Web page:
The Saltpan of Cervia is the most northerly in Italy and covers 827 hectares, in a natural park. Today it is the southern gateway to the Po Delta Park. It has always been a natural reserve of population and nesting for many animal and plant species.
It is one third of the entire extension of the municipality of Cervia and consists of over 50 basins, surrounded by a canal of over 16 kilometers, which allows the water of the Adriatic to enter and exit the salt pan. The harvest takes place in the heart of the salt pan, the salt is formed and collected in the traditional way, just as it used to be, but with the help of a conveyor belt and a trolley, which is a train in all respects.
The use of harvesting machines dates back to 1959 and since then every year from the end of August to the beginning of September the ritual of cavadura takes place.
Cavadura is the collection of salt. The sea water enters from the tributary channel and circulates in the canals that cover the entire area of the territory of Cervia. As it passes by, the sea water flows out and, thanks to the action of the wind and the sun, it evaporates until it leaves the salt. The salt when it is harvested is wet and very heavy, its typical color, the pink, derives from the presence in the saline basins of the dunaliella alga, rich in lycopene and beta-carotene.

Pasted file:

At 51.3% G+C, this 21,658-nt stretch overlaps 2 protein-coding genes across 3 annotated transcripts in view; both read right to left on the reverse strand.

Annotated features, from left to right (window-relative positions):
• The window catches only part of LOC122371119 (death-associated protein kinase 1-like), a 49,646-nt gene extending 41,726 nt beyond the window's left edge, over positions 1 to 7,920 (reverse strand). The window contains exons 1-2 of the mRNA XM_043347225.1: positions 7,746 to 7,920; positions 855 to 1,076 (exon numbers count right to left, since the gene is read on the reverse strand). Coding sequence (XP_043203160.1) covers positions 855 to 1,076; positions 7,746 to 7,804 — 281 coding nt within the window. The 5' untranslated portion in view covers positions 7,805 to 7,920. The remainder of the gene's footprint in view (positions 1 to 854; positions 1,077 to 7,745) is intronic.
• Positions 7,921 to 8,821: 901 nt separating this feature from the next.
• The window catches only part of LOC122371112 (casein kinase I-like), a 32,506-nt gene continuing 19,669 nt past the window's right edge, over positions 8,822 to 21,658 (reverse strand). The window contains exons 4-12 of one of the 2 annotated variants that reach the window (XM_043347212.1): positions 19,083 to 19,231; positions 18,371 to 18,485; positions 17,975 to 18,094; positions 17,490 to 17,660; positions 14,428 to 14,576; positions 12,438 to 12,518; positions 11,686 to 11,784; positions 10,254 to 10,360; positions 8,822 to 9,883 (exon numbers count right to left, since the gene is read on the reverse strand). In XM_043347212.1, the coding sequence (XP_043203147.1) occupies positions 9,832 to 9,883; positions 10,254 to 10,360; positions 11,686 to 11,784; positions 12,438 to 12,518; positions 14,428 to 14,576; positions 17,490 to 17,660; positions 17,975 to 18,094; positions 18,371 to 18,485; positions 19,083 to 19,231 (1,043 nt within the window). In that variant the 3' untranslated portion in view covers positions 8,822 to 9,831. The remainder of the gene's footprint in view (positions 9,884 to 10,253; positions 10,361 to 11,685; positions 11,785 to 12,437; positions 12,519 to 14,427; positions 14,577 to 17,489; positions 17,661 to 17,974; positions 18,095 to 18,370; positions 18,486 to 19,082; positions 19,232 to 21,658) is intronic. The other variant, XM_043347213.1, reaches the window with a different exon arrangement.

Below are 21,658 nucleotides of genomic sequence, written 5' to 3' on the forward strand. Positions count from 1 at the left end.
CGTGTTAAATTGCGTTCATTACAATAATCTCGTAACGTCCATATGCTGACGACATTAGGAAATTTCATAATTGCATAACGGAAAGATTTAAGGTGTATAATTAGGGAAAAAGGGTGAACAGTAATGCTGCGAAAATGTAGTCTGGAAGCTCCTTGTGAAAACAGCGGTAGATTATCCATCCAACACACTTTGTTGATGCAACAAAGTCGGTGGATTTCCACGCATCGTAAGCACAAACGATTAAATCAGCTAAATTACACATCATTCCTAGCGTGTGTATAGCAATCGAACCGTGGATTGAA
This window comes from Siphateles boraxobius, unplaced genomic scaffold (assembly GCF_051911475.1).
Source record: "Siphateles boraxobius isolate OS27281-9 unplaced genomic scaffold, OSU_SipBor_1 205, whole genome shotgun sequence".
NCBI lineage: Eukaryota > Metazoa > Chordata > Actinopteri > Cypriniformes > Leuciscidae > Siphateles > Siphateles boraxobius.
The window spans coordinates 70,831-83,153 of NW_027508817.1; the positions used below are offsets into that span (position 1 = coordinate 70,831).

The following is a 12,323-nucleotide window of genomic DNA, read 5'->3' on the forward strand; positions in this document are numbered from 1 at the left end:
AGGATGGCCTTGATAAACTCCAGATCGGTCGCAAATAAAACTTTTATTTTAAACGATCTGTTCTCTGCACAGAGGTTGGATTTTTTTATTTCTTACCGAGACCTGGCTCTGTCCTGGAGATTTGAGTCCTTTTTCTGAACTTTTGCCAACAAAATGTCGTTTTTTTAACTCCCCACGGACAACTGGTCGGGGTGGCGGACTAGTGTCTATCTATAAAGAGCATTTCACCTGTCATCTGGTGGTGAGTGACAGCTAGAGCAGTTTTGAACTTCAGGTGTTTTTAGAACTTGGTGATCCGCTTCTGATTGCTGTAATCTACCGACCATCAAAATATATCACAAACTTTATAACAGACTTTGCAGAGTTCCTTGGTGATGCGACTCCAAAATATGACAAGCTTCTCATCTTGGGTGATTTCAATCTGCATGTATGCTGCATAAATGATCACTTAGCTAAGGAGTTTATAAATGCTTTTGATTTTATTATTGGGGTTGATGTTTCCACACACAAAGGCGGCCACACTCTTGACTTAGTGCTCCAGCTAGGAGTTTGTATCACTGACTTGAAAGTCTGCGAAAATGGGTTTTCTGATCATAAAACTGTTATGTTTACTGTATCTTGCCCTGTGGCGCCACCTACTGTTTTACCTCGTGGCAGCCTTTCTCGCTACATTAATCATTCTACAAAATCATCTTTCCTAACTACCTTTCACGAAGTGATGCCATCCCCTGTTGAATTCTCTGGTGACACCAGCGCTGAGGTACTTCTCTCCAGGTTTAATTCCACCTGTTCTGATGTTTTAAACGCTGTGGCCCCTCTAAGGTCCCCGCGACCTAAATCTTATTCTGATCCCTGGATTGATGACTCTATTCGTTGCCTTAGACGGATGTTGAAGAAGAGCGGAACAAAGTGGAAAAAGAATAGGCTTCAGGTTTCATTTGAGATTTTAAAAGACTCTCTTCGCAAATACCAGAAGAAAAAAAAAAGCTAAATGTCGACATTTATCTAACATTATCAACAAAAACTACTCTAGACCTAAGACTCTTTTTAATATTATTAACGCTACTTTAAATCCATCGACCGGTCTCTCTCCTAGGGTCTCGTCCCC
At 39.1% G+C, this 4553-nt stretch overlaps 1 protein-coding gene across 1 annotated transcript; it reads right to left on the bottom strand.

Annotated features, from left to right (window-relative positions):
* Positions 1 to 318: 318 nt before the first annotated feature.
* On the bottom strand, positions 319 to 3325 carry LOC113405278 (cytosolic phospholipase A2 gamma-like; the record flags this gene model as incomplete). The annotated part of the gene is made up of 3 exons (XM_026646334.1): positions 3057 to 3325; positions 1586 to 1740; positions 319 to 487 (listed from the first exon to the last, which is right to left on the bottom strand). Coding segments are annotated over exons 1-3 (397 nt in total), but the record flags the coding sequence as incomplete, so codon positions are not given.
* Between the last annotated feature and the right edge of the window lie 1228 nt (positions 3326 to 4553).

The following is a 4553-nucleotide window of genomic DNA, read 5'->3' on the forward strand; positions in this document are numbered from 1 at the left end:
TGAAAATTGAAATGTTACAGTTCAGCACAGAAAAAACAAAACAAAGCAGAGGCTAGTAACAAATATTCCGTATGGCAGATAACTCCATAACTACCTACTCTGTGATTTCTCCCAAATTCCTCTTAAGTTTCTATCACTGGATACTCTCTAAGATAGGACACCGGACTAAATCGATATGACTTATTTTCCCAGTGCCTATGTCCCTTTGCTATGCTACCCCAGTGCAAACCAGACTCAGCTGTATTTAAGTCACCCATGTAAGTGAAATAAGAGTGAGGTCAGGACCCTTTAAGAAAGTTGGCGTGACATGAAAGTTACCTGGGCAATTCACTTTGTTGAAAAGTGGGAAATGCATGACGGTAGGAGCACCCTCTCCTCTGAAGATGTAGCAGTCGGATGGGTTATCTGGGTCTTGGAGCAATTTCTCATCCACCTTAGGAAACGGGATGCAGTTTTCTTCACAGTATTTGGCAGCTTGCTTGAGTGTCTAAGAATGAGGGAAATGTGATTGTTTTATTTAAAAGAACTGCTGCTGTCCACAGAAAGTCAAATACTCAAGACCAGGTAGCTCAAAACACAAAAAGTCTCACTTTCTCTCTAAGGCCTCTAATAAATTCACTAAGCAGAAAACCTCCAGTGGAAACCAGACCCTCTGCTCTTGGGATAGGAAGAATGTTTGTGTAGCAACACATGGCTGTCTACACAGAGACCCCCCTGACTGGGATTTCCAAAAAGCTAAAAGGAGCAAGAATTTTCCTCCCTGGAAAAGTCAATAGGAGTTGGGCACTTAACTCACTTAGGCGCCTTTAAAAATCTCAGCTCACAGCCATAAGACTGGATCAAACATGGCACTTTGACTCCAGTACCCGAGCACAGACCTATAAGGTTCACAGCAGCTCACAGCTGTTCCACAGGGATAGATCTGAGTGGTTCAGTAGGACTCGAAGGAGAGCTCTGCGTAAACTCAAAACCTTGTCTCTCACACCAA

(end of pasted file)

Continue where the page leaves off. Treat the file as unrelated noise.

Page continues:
The water arrives in the basins through a lattice along kilometers of surrounding canals. From the inlet channel, which finds us in the center of Milano Marittima, salt water enters the sea, through a system of locks and gates. It then comes out of the canal that runs along the shaft of the canal port, next to the Magazzeni del Sale.
Once here the salt was stocked and the San Michele tower watched over the precious white gold.
Sunset in the salt pan is a very beautiful walkroute in one of the most striking moment of the day.
Naturalistic trail dedicated to the discovery of the flora and fauna of the Salt pan of Cervia, by electric boat.
The trip during about 1 h and 30 min, and the booking is required.
You can come every Saturdays, from April to October, one hour before the sunset!
photo by Angela Raggi